This post was inspired by my friend, Julie, who commented as we were sampling the pears from the dehydrator, “These taste like candy!” Because of their natural sweetness, dehydrated pears make an easy sweet treat.
Sulfite Free Dried Fruit
My friend, Deb, was commenting earlier in the season that it seems like you have two choices in store bought dried fruit – buy the non-organic dried fruit, most of which is treated with sulfites; or buy the untreated organic fruit, most of which is very brown and unappetizing. She was amazed at how light colored and tasty our dried pears were (we shared a quart of dried pears as a “thank you” to her girls for helping with salsa canning). Why the concern about sulfites in fruit? The Food Intolerance Network explains:
Sulphites destroy thiamine (Vitamin B1) so some experts recommend that foods which are a significant source of thiamine, such as meats, dairy foods and cereals should not be sulphited. In Australia, a number of pet cats and dogs have died from thiamine deficiency due to a steady diet of pet meat containing unlisted sulphites. Since sulphites cleave the thiamine molecule, thiamine in vitamin supplements can also be destroyed by sulphites. For this reason, in the USA there has been a total prohibition on the use of sulphites in meats since 1959, although sulphited meats such as sausages are still widely eaten in other English and Spanish speaking countries. Sulphites are also thought to destroy folic acid.
Sulphites have been associated with the full range of food intolerance symptoms including headaches, irritable bowel symptoms, behavior disturbance and skin rashes but are best known for their effects on asthmatics since the well publicized ‘salad bar’ deaths of the 1970s and 80s when there were hundreds of reports of severe reactions and at least 12 asthmatics died from eating salads that had been sprayed with sulphites in restaurants. This use was banned in the USA in 1986, but a move by the US Food and Drug Administration in 1990 to prohibit the use of sulphites on frozen french fries was defeated on procedural grounds in a court battle with the potato industry.
At first sulphites were thought to affect only a small percentage of the population but in 1984, Australian researchers found that more than 65% of asthmatic children were sensitive to sulphites, and in 1999 the conservative World Health Organization (WHO) revised upward their estimate of the number of sulphite-sensitive asthmatic children, from 4% to 20-30%.
With a little prep before drying, you too can keep the fruit light colored and yummy looking – without sulfites.
How to Make Dehydrated Pears AKA “Pear Candy”
Select pears that fully ripe, at their peak of sweetness. Cut out any damaged sections.
For the quickest, most even drying, core and peel the pears and slice into section of equal thickness. You can leave the peels on, if desired, but this will slow down the drying process. It is important that you avoid pieces that are too thick, as these will retain moisture inside that could lead to spoilage in storage.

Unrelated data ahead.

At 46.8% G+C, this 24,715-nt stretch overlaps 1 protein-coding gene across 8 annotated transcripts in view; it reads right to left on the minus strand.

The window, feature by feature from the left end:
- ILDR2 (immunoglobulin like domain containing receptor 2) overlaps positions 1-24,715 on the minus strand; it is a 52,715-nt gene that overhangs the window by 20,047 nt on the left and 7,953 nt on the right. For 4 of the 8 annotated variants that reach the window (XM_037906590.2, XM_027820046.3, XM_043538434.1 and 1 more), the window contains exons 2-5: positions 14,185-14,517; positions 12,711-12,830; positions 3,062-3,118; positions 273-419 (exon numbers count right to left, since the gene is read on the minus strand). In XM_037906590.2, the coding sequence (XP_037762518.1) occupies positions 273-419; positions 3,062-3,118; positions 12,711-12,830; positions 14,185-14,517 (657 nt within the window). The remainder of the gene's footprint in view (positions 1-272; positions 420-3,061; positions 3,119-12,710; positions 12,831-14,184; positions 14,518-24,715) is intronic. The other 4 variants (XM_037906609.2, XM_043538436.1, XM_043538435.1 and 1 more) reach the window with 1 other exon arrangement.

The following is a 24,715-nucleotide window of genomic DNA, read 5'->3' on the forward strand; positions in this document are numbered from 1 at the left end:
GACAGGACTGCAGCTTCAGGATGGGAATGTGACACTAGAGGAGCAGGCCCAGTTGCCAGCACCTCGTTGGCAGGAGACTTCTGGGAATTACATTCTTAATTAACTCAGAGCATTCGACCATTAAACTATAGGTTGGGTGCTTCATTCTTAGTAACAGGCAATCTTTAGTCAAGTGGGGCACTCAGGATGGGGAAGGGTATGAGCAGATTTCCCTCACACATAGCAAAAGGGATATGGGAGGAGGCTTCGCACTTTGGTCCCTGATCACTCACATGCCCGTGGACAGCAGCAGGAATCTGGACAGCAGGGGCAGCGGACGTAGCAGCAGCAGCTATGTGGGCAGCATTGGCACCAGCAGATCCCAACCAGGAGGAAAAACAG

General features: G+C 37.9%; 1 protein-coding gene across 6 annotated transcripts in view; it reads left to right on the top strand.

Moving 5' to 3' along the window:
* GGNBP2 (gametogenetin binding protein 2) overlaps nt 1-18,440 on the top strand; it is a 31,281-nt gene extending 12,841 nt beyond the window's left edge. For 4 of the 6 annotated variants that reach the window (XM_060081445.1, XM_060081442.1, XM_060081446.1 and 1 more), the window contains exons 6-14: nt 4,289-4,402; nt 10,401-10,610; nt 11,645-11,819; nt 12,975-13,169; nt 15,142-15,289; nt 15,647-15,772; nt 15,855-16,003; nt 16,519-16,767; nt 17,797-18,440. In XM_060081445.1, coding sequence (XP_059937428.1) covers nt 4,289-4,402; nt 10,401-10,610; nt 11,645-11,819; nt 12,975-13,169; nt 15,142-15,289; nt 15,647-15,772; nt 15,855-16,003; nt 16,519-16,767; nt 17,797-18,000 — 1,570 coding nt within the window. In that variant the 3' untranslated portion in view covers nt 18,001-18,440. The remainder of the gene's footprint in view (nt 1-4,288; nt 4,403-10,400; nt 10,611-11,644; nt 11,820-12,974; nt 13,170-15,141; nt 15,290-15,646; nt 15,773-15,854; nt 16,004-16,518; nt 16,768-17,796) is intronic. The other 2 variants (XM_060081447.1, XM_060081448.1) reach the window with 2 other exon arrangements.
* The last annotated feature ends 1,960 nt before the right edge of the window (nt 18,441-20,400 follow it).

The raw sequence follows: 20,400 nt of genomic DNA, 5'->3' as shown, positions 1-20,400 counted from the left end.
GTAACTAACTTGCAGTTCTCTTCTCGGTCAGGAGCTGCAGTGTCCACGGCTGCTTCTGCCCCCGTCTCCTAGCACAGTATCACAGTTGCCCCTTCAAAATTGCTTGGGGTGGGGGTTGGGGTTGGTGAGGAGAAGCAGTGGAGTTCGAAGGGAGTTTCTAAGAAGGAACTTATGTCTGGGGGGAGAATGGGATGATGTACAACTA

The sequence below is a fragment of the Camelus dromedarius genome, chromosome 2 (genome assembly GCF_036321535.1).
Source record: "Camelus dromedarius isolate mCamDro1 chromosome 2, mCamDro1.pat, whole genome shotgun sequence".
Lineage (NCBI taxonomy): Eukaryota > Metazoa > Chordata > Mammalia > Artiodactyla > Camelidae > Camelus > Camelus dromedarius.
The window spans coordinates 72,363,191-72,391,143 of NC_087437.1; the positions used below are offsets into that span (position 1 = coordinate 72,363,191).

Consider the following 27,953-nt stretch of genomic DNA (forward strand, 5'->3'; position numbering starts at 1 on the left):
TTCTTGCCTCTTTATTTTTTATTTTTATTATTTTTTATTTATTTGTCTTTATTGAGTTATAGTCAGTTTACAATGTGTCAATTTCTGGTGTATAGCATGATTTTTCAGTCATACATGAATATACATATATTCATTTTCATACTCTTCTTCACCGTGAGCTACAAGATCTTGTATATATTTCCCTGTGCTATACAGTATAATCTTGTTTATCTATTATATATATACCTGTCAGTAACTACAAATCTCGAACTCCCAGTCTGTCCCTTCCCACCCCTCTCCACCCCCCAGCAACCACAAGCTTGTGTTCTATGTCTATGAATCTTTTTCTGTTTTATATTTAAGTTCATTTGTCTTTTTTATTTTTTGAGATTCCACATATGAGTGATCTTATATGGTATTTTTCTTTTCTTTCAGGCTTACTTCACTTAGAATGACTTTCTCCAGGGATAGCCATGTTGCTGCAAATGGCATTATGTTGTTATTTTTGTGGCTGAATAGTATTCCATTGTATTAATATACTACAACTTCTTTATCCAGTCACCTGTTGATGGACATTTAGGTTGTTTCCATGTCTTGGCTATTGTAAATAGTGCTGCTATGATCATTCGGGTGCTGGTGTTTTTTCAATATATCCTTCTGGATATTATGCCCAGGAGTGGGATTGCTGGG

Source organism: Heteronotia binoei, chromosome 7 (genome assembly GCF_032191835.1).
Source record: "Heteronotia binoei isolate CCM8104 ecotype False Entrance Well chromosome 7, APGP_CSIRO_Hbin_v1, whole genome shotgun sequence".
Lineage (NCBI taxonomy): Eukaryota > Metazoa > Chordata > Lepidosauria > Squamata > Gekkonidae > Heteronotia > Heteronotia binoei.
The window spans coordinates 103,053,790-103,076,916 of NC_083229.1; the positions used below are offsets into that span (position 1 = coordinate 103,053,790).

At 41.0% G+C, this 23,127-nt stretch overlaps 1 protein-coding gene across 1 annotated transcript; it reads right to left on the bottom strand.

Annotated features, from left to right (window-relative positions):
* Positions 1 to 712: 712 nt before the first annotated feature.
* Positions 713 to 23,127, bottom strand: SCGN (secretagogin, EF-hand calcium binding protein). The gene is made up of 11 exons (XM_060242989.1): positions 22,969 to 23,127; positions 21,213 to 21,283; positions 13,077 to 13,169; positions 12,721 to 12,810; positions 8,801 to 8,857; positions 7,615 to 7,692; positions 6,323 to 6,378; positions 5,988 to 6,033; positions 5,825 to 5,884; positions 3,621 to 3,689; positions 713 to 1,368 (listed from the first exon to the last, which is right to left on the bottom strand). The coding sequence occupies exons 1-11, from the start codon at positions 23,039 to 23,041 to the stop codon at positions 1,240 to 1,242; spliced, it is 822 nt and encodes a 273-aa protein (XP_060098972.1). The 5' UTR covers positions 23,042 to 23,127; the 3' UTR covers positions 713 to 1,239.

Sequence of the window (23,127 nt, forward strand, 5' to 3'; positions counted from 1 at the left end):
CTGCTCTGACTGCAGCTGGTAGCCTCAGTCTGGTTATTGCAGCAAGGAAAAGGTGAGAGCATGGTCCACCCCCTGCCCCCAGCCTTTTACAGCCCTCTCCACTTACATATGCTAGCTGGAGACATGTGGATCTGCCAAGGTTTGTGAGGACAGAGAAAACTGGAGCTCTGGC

Dip the sliced pears in acidified water in a nonreactive container. I typically use lemon water with roughly 1/4 to 1/2 cup lemon juice to 4 quarts of water, but you could use any citrus juice or even pineapple.
If you would like an even sweeter candy, use undiluted orange or pineapple juice. Note: With undiluted juice, the finished dried pears will be quite sticky.
Drain the pears.
Load the pears on a mesh sheet in the dehydrator, making sure to allow space between the pears for good air flow.
Dry at 135 ºF/57 ºC overnight or until fruit is dry and leatherlike. Depending on the moisture and sugar content (sweeter fruits dry more slowly because the sugar bonds to the water), dehydrating pears should take between 10 to 24 hours.
Store in an airtight container. The dehydrated pears will be slightly tacky because of their high sugar content.
To make sure your dehydrated pears are dry enough – place the finished pears in a mason jar with a tight fitting lid. Over the next 2-4 days, check each day for any signs of condensation on the underside of the lid. If there is condensation, place pears back in the dehydrator and try again.
This same procedure also works well for dehydrated apples, but pears are sweeter. You can also sprinkle on a little cinnamon, nutmeg or other spices to mix things up.
For long term storage, you can vacuum seal the pears in mason jars and keep them in the pantry for 2-3 years. For short term storage, a zippered plastic storage bag or other container will work fine. Just keep in mind that any container that lets air in (like plastic bags) will also let moisture in and decrease shelf life. You can keep dehydrated fruit in the fridge or freezer, but it’s not required.
The dehydrator shown in the post is an Excalibur 3900B 9 Tray Deluxe Dehydrator and is a real workhorse during harvest season. It can also be used to culture yogurt or cheese, or for making jerky. I also have a smaller Nesco FD-60 Snackmaster Express 4-Tray Food Dehydrator, which is nice for smaller jobs and great if you are on a tight budget.
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